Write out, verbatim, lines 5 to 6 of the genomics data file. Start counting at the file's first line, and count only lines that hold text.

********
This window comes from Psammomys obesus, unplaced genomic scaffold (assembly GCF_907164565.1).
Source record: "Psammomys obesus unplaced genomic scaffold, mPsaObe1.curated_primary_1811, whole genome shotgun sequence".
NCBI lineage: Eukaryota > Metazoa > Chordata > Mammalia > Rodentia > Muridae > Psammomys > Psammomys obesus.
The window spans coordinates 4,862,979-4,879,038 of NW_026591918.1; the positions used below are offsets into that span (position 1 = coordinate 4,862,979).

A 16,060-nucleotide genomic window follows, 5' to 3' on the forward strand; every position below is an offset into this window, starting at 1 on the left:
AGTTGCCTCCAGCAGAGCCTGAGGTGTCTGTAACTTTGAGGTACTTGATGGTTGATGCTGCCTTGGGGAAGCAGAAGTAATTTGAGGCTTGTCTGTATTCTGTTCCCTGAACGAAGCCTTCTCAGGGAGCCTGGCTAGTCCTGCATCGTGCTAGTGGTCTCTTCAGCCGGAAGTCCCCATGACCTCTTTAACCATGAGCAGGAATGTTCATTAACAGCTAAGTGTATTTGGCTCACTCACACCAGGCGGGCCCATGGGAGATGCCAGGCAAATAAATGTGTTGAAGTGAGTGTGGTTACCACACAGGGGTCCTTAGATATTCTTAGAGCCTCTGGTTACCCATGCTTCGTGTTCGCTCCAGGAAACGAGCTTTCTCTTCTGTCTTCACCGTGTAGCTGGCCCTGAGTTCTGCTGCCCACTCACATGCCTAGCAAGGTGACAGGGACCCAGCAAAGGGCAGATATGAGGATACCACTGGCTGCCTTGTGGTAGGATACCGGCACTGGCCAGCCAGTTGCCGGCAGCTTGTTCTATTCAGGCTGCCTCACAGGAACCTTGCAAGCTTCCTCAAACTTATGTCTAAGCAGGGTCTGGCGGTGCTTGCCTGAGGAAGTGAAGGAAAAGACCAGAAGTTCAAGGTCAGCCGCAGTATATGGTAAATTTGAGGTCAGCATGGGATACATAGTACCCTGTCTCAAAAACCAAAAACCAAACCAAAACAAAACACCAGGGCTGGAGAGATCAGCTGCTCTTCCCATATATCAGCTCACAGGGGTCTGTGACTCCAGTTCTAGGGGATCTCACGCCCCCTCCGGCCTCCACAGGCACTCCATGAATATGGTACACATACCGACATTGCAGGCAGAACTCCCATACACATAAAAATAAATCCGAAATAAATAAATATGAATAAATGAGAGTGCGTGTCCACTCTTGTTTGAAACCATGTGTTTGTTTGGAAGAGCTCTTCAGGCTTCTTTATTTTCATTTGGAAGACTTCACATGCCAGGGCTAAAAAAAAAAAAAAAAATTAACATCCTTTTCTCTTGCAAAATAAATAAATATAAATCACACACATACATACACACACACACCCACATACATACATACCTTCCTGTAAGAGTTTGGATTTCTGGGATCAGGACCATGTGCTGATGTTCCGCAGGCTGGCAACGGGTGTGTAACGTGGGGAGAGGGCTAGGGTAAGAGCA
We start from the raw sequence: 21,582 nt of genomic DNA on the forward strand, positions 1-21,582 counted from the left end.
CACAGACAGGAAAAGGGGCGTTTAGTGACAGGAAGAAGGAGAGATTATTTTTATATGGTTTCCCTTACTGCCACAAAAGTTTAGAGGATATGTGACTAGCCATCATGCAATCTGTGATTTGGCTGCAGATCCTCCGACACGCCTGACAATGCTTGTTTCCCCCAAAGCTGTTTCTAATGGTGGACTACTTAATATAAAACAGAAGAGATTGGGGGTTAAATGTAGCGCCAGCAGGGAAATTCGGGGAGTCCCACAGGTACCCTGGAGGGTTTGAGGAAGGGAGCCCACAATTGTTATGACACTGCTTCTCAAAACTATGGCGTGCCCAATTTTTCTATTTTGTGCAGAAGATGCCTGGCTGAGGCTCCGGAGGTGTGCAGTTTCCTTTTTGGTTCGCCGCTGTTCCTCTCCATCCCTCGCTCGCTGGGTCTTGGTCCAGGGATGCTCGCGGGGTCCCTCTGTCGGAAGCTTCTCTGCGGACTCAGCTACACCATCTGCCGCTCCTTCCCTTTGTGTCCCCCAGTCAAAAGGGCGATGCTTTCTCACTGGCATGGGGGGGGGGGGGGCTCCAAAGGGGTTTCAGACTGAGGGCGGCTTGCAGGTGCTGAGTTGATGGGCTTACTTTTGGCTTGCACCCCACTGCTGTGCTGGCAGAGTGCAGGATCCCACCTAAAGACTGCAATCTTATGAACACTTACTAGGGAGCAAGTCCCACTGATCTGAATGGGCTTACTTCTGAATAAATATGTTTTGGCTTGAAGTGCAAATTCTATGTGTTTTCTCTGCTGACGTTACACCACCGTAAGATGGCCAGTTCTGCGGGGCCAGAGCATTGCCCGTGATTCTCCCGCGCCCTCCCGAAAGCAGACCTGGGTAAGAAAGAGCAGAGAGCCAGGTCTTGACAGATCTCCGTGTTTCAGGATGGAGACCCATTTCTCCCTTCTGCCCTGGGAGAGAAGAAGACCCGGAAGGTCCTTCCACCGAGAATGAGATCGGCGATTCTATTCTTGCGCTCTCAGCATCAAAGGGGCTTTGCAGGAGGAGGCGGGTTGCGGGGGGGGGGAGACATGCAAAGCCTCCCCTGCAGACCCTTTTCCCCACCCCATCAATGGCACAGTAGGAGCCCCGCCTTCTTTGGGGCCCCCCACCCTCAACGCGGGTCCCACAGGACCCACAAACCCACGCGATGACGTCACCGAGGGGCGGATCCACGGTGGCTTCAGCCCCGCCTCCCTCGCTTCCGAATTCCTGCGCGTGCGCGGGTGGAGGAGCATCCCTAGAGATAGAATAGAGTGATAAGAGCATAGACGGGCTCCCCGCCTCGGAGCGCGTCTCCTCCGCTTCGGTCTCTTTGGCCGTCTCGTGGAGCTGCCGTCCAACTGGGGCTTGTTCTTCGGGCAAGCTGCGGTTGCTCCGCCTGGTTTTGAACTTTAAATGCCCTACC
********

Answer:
A 16,060-nucleotide genomic window follows, 5' to 3' on the forward strand; every position below is an offset into this window, starting at 1 on the left:
AGTTGCCTCCAGCAGAGCCTGAGGTGTCTGTAACTTTGAGGTACTTGATGGTTGATGCTGCCTTGGGGAAGCAGAAGTAATTTGAGGCTTGTCTGTATTCTGTTCCCTGAACGAAGCCTTCTCAGGGAGCCTGGCTAGTCCTGCATCGTGCTAGTGGTCTCTTCAGCCGGAAGTCCCCATGACCTCTTTAACCATGAGCAGGAATGTTCATTAACAGCTAAGTGTATTTGGCTCACTCACACCAGGCGGGCCCATGGGAGATGCCAGGCAAATAAATGTGTTGAAGTGAGTGTGGTTACCACACAGGGGTCCTTAGATATTCTTAGAGCCTCTGGTTACCCATGCTTCGTGTTCGCTCCAGGAAACGAGCTTTCTCTTCTGTCTTCACCGTGTAGCTGGCCCTGAGTTCTGCTGCCCACTCACATGCCTAGCAAGGTGACAGGGACCCAGCAAAGGGCAGATATGAGGATACCACTGGCTGCCTTGTGGTAGGATACCGGCACTGGCCAGCCAGTTGCCGGCAGCTTGTTCTATTCAGGCTGCCTCACAGGAACCTTGCAAGCTTCCTCAAACTTATGTCTAAGCAGGGTCTGGCGGTGCTTGCCTGAGGAAGTGAAGGAAAAGACCAGAAGTTCAAGGTCAGCCGCAGTATATGGTAAATTTGAGGTCAGCATGGGATACATAGTACCCTGTCTCAAAAACCAAAAACCAAACCAAAACAAAACACCAGGGCTGGAGAGATCAGCTGCTCTTCCCATATATCAGCTCACAGGGGTCTGTGACTCCAGTTCTAGGGGATCTCACGCCCCCTCCGGCCTCCACAGGCACTCCATGAATATGGTACACATACCGACATTGCAGGCAGAACTCCCATACACATAAAAATAAATCCGAAATAAATAAATATGAATAAATGAGAGTGCGTGTCCACTCTTGTTTGAAACCATGTGTTTGTTTGGAAGAGCTCTTCAGGCTTCTTTATTTTCATTTGGAAGACTTCACATGCCAGGGCTAAAAAAAAAAAAAAAAATTAACATCCTTTTCTCTTGCAAAATAAATAAATATAAATCACACACATACATACACACACACACCCACATACATACATACCTTCCTGTAAGAGTTTGGATTTCTGGGATCAGGACCATGTGCTGATGTTCCGCAGGCTGGCAACGGGTGTGTAACGTGGGGAGAGGGCTAGGGTAAGAGCA